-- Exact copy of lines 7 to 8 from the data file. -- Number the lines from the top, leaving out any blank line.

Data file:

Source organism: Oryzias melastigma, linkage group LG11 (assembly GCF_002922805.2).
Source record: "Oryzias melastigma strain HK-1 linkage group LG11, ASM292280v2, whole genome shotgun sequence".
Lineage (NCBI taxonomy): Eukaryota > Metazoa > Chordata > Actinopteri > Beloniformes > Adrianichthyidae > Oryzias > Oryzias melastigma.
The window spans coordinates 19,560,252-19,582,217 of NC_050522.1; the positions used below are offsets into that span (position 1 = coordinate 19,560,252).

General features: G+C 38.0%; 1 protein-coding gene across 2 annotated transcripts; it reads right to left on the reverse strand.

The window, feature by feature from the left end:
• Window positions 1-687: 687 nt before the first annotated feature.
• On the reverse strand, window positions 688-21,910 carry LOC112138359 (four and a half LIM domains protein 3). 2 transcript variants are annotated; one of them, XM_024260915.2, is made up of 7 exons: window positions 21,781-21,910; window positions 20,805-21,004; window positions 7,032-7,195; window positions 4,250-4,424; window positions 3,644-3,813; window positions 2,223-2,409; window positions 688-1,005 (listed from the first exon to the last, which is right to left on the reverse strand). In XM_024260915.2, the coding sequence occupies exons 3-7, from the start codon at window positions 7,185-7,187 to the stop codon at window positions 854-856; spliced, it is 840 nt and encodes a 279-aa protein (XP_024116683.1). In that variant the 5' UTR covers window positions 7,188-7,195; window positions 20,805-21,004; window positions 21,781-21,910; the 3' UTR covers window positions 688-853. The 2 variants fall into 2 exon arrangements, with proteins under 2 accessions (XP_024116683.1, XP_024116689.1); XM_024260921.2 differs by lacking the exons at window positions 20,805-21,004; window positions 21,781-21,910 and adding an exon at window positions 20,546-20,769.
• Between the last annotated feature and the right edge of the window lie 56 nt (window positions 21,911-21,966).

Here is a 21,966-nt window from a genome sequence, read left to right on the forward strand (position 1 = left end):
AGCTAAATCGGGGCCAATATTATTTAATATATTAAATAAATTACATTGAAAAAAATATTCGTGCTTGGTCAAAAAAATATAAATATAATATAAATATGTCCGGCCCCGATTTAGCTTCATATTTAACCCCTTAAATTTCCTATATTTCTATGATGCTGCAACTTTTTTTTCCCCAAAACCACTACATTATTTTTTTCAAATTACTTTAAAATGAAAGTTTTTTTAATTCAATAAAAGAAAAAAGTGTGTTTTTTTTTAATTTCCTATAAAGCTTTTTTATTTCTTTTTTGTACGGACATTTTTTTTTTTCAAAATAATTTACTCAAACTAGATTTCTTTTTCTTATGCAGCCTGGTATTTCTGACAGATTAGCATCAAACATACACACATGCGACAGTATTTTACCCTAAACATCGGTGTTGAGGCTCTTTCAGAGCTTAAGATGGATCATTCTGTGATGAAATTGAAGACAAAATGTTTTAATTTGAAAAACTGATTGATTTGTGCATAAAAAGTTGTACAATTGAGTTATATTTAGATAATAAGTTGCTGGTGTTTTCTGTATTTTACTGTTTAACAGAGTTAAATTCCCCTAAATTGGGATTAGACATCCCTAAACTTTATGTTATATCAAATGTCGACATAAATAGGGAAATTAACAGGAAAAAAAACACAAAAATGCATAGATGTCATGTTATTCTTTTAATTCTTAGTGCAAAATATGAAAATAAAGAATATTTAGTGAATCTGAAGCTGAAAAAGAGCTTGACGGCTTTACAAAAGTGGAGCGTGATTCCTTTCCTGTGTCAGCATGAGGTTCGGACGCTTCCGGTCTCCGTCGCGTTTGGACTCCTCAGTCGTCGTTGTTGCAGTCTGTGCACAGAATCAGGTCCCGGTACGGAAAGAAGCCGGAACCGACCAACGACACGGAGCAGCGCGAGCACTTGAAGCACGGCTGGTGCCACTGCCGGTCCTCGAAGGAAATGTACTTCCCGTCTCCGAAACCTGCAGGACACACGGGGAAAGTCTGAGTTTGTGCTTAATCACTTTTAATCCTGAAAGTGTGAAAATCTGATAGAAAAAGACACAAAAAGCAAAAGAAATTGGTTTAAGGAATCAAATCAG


• Window positions 1-687: 687 nt before the first annotated feature.
• On the reverse strand, window positions 688-21,910 carry LOC112138359 (four and a half LIM domains protein 3). 2 transcript variants are annotated; one of them, XM_024260915.2, is made up of 7 exons: window positions 21,781-21,910; window positions 20,805-21,004; window positions 7,032-7,195; window positions 4,250-4,424; window positions 3,644-3,813; window positions 2,223-2,409; window positions 688-1,005 (listed from the first exon to the last, which is right to left on the reverse strand). In XM_024260915.2, the coding sequence occupies exons 3-7, from the start codon at window positions 7,185-7,187 to the stop codon at window positions 854-856; spliced, it is 840 nt and encodes a 279-aa protein (XP_024116683.1). In that variant the 5' UTR covers window positions 7,188-7,195; window positions 20,805-21,004; window positions 21,781-21,910; the 3' UTR covers window positions 688-853. The 2 variants fall into 2 exon arrangements, with proteins under 2 accessions (XP_024116683.1, XP_024116689.1); XM_024260921.2 differs by lacking the exons at window positions 20,805-21,004; window positions 21,781-21,910 and adding an exon at window positions 20,546-20,769.